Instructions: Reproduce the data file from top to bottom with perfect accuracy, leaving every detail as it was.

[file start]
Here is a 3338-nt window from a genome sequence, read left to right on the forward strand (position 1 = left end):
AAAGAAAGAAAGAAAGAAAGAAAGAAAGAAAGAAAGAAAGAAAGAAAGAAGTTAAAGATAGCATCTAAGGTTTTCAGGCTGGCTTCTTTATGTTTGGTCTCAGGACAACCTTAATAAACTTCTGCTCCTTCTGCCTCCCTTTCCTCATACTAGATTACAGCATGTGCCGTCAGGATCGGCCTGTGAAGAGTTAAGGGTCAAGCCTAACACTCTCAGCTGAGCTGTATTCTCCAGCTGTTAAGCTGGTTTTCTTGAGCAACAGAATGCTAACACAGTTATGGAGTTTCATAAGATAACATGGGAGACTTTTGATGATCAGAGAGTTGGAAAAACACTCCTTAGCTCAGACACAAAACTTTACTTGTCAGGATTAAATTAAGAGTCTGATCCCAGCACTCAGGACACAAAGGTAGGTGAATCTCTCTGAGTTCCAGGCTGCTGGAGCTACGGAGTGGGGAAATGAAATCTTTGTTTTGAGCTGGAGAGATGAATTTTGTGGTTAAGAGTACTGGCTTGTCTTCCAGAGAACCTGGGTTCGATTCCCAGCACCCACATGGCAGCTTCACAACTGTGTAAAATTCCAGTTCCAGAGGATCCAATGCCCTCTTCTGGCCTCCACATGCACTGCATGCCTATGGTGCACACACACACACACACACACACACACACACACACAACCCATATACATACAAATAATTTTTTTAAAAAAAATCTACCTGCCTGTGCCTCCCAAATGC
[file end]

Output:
Here is a 3338-nt window from a genome sequence, read left to right on the forward strand (position 1 = left end):
AAAGAAAGAAAGAAAGAAAGAAAGAAAGAAAGAAAGAAAGAAAGAAAGAAGTTAAAGATAGCATCTAAGGTTTTCAGGCTGGCTTCTTTATGTTTGGTCTCAGGACAACCTTAATAAACTTCTGCTCCTTCTGCCTCCCTTTCCTCATACTAGATTACAGCATGTGCCGTCAGGATCGGCCTGTGAAGAGTTAAGGGTCAAGCCTAACACTCTCAGCTGAGCTGTATTCTCCAGCTGTTAAGCTGGTTTTCTTGAGCAACAGAATGCTAACACAGTTATGGAGTTTCATAAGATAACATGGGAGACTTTTGATGATCAGAGAGTTGGAAAAACACTCCTTAGCTCAGACACAAAACTTTACTTGTCAGGATTAAATTAAGAGTCTGATCCCAGCACTCAGGACACAAAGGTAGGTGAATCTCTCTGAGTTCCAGGCTGCTGGAGCTACGGAGTGGGGAAATGAAATCTTTGTTTTGAGCTGGAGAGATGAATTTTGTGGTTAAGAGTACTGGCTTGTCTTCCAGAGAACCTGGGTTCGATTCCCAGCACCCACATGGCAGCTTCACAACTGTGTAAAATTCCAGTTCCAGAGGATCCAATGCCCTCTTCTGGCCTCCACATGCACTGCATGCCTATGGTGCACACACACACACACACACACACACACACACACACAACCCATATACATACAAATAATTTTTTTAAAAAAAATCTACCTGCCTGTGCCTCCCAAATGC